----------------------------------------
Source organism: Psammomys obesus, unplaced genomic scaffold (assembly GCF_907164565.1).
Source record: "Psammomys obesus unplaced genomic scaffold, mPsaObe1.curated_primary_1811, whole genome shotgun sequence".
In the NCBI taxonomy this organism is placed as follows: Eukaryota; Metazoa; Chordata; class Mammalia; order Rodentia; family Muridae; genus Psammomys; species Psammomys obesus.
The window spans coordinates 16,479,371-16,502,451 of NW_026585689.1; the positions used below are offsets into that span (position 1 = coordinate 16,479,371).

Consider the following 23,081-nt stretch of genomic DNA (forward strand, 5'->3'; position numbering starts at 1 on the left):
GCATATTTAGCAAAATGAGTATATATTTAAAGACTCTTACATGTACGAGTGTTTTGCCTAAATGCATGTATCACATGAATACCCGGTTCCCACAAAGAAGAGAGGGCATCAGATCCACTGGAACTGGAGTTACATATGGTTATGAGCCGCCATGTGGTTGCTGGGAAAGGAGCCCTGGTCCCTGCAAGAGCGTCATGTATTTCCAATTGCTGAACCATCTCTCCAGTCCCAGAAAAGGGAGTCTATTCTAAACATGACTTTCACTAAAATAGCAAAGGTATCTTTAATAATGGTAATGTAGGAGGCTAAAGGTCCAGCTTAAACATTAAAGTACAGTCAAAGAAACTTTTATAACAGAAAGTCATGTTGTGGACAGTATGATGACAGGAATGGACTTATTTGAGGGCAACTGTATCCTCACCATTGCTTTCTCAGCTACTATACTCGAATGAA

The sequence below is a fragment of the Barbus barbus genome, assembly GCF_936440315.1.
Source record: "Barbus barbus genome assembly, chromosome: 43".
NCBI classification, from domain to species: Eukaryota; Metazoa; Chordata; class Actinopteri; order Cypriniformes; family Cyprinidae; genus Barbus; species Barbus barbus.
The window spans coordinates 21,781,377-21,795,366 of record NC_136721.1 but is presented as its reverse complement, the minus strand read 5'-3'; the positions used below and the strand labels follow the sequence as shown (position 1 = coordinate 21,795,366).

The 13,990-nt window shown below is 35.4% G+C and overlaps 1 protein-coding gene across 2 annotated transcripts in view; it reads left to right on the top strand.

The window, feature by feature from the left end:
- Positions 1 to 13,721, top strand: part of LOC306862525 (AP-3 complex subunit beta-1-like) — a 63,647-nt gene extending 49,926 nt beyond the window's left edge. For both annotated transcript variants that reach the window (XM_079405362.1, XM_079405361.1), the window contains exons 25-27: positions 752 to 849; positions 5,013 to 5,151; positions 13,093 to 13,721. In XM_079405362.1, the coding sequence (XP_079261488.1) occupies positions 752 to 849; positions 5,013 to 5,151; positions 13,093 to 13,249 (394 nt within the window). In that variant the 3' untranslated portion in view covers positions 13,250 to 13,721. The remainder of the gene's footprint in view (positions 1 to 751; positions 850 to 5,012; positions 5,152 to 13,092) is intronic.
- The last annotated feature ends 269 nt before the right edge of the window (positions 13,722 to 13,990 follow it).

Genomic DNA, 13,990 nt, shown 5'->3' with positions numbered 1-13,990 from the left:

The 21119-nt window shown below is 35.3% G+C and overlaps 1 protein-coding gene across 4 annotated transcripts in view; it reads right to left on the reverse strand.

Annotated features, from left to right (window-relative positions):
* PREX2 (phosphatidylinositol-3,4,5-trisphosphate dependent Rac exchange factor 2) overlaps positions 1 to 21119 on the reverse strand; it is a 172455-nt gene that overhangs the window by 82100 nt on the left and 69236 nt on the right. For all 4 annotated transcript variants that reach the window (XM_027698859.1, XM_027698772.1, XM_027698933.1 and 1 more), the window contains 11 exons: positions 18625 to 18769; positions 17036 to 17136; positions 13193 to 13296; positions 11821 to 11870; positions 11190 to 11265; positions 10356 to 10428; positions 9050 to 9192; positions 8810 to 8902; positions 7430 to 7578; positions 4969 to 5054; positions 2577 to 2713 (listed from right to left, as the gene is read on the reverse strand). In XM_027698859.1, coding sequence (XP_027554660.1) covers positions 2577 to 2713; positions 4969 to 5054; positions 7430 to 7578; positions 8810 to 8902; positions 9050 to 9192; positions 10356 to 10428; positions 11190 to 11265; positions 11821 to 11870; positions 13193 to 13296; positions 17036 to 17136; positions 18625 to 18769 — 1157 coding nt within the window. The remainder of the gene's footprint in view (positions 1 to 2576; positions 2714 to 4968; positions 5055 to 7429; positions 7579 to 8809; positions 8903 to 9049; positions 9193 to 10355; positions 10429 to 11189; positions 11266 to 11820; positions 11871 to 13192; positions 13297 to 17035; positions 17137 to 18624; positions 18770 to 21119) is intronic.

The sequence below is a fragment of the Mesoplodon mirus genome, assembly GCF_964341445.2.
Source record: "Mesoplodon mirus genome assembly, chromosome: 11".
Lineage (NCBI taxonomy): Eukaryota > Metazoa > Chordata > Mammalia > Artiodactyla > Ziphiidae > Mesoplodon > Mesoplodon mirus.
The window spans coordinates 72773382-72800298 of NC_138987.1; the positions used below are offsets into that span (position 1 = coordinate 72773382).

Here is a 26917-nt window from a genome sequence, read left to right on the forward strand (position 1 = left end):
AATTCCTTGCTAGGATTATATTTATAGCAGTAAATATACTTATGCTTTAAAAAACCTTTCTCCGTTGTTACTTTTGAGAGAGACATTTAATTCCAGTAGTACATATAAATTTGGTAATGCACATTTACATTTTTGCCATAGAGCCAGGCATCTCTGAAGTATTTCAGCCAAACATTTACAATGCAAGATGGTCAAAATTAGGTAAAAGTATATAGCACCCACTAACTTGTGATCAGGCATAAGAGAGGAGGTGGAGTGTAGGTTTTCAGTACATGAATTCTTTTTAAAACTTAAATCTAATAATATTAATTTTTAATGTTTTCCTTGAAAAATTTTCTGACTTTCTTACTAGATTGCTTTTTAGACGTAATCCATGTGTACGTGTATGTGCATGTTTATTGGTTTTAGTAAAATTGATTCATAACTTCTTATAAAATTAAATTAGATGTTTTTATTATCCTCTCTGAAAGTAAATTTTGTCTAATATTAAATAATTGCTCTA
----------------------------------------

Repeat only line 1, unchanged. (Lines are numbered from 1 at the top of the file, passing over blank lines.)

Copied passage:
Source organism: Psammomys obesus, unplaced genomic scaffold (assembly GCF_907164565.1).